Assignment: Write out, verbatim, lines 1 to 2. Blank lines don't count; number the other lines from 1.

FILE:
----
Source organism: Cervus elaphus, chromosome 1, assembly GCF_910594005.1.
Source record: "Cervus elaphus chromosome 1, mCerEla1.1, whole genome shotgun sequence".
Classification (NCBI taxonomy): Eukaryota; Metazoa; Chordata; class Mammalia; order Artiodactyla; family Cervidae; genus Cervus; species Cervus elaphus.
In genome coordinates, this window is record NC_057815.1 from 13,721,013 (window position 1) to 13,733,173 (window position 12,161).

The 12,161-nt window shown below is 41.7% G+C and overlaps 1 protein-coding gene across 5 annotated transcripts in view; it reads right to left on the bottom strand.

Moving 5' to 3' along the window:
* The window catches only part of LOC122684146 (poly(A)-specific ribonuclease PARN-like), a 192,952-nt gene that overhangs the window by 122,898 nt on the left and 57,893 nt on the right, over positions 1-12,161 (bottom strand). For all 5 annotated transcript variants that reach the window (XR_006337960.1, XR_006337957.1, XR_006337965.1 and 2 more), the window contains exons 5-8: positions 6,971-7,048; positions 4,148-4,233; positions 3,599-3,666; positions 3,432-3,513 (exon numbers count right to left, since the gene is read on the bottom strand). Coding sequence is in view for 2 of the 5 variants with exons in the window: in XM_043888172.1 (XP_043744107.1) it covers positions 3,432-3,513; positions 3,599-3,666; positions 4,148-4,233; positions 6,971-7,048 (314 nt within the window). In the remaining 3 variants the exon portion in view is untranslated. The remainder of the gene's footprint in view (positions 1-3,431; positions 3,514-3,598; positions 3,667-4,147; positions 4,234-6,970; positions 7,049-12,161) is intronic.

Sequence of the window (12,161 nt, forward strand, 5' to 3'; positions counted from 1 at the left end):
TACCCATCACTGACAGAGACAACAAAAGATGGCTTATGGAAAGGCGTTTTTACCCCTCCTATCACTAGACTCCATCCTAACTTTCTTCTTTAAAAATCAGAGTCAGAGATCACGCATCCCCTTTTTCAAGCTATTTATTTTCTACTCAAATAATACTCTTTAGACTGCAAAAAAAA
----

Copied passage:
Source organism: Cervus elaphus, chromosome 1, assembly GCF_910594005.1.
Source record: "Cervus elaphus chromosome 1, mCerEla1.1, whole genome shotgun sequence".